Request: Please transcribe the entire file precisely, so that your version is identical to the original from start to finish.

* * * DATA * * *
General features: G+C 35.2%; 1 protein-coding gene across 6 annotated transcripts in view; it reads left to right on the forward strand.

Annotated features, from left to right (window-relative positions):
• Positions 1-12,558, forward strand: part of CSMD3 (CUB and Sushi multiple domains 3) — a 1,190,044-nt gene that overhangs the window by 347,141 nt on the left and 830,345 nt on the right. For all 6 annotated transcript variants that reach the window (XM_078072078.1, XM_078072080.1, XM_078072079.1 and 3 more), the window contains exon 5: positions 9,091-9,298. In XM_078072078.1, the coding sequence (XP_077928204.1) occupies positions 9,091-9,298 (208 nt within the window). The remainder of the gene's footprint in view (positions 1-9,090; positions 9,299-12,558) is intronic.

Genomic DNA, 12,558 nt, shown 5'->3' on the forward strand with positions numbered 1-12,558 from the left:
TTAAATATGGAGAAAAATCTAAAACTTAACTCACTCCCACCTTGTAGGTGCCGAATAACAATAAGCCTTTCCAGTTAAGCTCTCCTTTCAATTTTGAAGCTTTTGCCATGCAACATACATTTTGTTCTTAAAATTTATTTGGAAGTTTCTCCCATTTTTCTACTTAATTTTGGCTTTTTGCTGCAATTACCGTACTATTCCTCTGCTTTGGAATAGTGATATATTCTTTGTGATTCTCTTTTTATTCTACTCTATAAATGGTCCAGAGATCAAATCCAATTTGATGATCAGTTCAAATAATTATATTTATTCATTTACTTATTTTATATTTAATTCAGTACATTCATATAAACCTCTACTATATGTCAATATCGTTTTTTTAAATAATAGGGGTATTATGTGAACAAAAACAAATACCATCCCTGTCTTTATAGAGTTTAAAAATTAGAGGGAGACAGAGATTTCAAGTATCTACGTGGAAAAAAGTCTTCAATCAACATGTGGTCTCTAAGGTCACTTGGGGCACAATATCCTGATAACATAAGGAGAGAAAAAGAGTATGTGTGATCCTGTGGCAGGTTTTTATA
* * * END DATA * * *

General features: G+C 35.2%; 1 protein-coding gene across 6 annotated transcripts in view; it reads left to right on the forward strand.

Annotated features, from left to right (window-relative positions):
• Positions 1-12,558, forward strand: part of CSMD3 (CUB and Sushi multiple domains 3) — a 1,190,044-nt gene that overhangs the window by 347,141 nt on the left and 830,345 nt on the right. For all 6 annotated transcript variants that reach the window (XM_078072078.1, XM_078072080.1, XM_078072079.1 and 3 more), the window contains exon 5: positions 9,091-9,298. In XM_078072078.1, the coding sequence (XP_077928204.1) occupies positions 9,091-9,298 (208 nt within the window). The remainder of the gene's footprint in view (positions 1-9,090; positions 9,299-12,558) is intronic.

Genomic DNA, 12,558 nt, shown 5'->3' on the forward strand with positions numbered 1-12,558 from the left:
TTAAATATGGAGAAAAATCTAAAACTTAACTCACTCCCACCTTGTAGGTGCCGAATAACAATAAGCCTTTCCAGTTAAGCTCTCCTTTCAATTTTGAAGCTTTTGCCATGCAACATACATTTTGTTCTTAAAATTTATTTGGAAGTTTCTCCCATTTTTCTACTTAATTTTGGCTTTTTGCTGCAATTACCGTACTATTCCTCTGCTTTGGAATAGTGATATATTCTTTGTGATTCTCTTTTTATTCTACTCTATAAATGGTCCAGAGATCAAATCCAATTTGATGATCAGTTCAAATAATTATATTTATTCATTTACTTATTTTATATTTAATTCAGTACATTCATATAAACCTCTACTATATGTCAATATCGTTTTTTTAAATAATAGGGGTATTATGTGAACAAAAACAAATACCATCCCTGTCTTTATAGAGTTTAAAAATTAGAGGGAGACAGAGATTTCAAGTATCTACGTGGAAAAAAGTCTTCAATCAACATGTGGTCTCTAAGGTCACTTGGGGCACAATATCCTGATAACATAAGGAGAGAAAAAGAGTATGTGTGATCCTGTGGCAGGTTTTTATA